I think the other under-the-radar move that Domino's did really well that has worked out pretty well for them is the rebranding away from Domino's Pizza. Now, it's just Domino's. That's subtle, but it matters because you don't go to Domino's now just to get pizza. I think they've run a pretty genius little ad campaign here recently kind of making fun of people who like salads where they're saying, "Hey, you've got everybody in your family wants pizza except for that one person who wants a salad. They ruin the whole night because you can't have pizza because you got to have a salad." Now, they're making the ad campaign, "Hey, you can get the salad, too, at Domino's." I think they're doing a really good job of going just beyond pizza and being a restaurant with a lot of different things.
Hill: Let me go back to the app for a second, because I think it's worth noting. Part of what has worked for Domino's, for the business of Domino's with this app, is it's enabled them to lower their cost structure.
Moser: Oh, easily.
Hill: I think if you're an investor, and you're looking at any sort of business like this in the fast-casual space, fast food, whatever, that's what you're rooting for, to the extent that a company you own shares of is rolling out a new app. You want it to succeed for a lot of reasons. One of which is something that the company probably won't talk about, and you won't think about as a consumer, and that is, it enables them to lower their cost.
Moser: With most things, technology can have that effect. We were talking yesterday about Hasbro, and how Hasbro has done such a good job by investors in taking what is relatively modest sales growth and really bringing it down to impressive bottom-line growth. Domino's has done very much the same thing. If you look over the last five years, revenue has grown 40% from year one to year five. Net income is up 85%. Earnings per share are up 118%. That is just really bringing out that profitability. There's some share buy-acks there, of course, that helped the cause, but the bottom line is, they are really managing the cost out of the business well. Am I going to go home and have Domino's Pizza and wanting celebrate this? No. I'm not.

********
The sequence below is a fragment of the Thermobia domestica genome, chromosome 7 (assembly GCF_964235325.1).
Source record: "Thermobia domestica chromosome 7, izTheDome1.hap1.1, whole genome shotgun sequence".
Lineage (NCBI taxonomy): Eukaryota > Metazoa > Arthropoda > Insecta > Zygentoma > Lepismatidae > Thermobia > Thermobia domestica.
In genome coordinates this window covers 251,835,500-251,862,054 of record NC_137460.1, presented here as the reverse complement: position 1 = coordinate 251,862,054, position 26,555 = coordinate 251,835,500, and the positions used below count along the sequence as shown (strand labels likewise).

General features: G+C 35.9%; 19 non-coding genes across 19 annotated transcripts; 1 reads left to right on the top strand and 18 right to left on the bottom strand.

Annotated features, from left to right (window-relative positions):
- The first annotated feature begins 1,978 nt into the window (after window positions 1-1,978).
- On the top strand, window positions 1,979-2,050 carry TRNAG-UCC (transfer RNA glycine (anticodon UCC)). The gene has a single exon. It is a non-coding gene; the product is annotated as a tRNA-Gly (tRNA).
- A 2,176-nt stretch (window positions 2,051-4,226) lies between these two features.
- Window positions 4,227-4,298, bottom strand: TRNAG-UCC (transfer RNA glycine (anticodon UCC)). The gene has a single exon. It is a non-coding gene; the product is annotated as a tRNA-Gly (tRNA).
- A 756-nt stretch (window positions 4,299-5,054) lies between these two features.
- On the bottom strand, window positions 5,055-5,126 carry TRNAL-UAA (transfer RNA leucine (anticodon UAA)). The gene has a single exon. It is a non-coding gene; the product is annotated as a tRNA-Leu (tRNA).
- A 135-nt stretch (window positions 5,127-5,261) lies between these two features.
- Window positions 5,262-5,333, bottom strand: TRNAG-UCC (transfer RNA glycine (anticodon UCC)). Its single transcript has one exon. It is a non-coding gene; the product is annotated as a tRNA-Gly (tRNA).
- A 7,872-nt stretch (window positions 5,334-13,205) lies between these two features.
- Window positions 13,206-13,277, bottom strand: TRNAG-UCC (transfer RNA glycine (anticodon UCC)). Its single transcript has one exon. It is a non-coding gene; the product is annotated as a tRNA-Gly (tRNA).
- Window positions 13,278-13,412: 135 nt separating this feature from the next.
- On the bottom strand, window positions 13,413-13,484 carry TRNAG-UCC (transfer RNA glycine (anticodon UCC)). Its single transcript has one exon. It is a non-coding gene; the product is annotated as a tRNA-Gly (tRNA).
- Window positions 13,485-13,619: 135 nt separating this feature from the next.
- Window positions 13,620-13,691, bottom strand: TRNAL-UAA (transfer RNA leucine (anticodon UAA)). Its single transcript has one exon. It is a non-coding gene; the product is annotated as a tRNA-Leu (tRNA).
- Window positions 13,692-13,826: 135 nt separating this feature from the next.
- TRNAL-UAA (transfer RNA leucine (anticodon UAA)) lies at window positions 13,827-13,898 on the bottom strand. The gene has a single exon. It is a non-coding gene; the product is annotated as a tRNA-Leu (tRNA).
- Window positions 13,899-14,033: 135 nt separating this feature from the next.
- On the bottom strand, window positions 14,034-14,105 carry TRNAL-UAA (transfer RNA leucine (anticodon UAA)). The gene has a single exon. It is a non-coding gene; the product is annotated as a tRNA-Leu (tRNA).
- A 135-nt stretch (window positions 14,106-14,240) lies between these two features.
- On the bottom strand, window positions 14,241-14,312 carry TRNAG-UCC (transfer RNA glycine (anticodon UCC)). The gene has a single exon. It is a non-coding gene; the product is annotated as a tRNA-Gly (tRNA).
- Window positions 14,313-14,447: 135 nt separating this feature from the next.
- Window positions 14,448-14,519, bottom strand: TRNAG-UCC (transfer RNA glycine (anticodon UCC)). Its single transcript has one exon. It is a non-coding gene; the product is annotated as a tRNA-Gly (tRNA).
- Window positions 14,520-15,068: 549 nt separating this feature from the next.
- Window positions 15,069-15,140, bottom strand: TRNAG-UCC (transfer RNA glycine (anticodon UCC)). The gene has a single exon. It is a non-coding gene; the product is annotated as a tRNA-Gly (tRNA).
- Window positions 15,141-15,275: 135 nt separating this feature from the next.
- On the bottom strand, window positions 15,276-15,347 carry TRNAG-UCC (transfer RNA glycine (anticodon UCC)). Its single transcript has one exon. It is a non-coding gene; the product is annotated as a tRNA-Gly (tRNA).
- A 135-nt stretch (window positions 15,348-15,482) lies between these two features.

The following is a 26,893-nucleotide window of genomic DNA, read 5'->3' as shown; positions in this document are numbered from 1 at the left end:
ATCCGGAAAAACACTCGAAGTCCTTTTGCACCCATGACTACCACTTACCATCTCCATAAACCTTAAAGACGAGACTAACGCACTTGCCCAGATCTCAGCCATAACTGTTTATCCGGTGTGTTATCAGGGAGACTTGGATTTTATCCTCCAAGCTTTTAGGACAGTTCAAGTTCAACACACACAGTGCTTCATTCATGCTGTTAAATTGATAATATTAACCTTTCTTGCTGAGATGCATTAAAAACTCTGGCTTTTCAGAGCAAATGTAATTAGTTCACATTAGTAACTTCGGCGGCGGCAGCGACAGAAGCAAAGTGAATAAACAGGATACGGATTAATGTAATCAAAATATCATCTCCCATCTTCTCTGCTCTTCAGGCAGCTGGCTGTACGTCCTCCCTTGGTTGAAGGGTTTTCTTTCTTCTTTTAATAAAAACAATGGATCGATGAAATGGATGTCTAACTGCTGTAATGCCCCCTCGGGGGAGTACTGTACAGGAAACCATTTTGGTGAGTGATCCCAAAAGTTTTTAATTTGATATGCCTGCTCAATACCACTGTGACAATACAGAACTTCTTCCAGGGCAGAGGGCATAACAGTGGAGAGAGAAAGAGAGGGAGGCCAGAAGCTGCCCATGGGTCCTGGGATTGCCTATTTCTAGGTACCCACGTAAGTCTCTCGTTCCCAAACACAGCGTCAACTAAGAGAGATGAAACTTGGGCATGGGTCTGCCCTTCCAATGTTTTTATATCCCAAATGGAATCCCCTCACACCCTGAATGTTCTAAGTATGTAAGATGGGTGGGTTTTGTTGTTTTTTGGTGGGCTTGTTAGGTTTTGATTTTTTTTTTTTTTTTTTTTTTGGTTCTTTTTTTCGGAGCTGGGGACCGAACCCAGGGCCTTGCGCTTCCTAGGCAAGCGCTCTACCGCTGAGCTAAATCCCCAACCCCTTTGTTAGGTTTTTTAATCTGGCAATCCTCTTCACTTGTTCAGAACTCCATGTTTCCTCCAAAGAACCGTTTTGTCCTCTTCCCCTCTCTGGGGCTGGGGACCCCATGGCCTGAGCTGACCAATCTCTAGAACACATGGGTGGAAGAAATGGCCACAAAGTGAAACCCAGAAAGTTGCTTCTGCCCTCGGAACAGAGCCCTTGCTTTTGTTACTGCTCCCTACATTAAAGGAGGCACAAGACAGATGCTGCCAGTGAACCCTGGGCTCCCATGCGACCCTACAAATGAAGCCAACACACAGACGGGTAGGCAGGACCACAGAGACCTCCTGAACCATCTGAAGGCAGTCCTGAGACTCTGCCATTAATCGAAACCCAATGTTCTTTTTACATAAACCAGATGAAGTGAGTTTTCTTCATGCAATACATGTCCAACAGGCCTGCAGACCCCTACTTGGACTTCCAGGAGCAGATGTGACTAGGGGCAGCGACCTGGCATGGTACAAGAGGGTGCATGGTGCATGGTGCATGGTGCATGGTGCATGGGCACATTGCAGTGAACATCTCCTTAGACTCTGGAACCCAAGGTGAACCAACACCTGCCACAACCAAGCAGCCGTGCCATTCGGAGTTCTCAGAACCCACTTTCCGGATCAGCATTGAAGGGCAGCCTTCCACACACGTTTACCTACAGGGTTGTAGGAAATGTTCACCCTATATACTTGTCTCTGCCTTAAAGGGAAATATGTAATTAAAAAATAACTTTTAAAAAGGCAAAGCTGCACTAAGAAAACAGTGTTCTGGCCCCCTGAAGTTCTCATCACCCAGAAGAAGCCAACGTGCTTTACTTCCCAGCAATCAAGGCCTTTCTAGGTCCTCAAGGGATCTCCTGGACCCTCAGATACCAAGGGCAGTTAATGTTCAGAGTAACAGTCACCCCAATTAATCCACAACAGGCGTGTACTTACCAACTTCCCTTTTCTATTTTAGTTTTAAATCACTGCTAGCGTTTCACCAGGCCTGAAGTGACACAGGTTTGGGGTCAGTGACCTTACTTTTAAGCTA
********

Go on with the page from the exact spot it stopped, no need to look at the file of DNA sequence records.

As a matter of fact, I promised ... in going back to my ordeal last night with the stupid HOA meeting, it took up most of my time. I had to bring my daughters to this thing, by the way. Now, they're sitting there at this meeting and they're outside. They're doing their own work like champs. They were really great. I promised them actually though to take them out for a nice dinner tonight. My wife is out of town. I'll take them out for a nice dinner, and then fro-yo after. We're going to a local mom-and-pop dining joint and that will be great. What I have found ultimately ... we're on the topic of pizza. I can talk about this all day long. There is no pizza like pizza you make yourself. I think I am really close to having mastered this process. I know you probably can't believe that.
Hill: I want to get to that in a second. I got to back to the ... something that we've touched on with Domino's, we got to mention the CEO. Patrick Doyle, who's overseeing everything we've been talking about here. Patrick Doyle became CEO in March of 2010. Domino's Pizza was trading at $13 a share. This is six and a half years ago. It's now in the $160's. Holy cow.
Moser: To give one more shout-out, I think we have to call out our own Ron Gross, here, because Ron has been on board with Domino's as an investment for a long time. He's been behind this one from a very long time. Whether it was on the radio show, or stuff that we were doing, our services, and any investors who followed Ron's lead, they have done very well as well. Hey, that's what you call firing on all cylinders.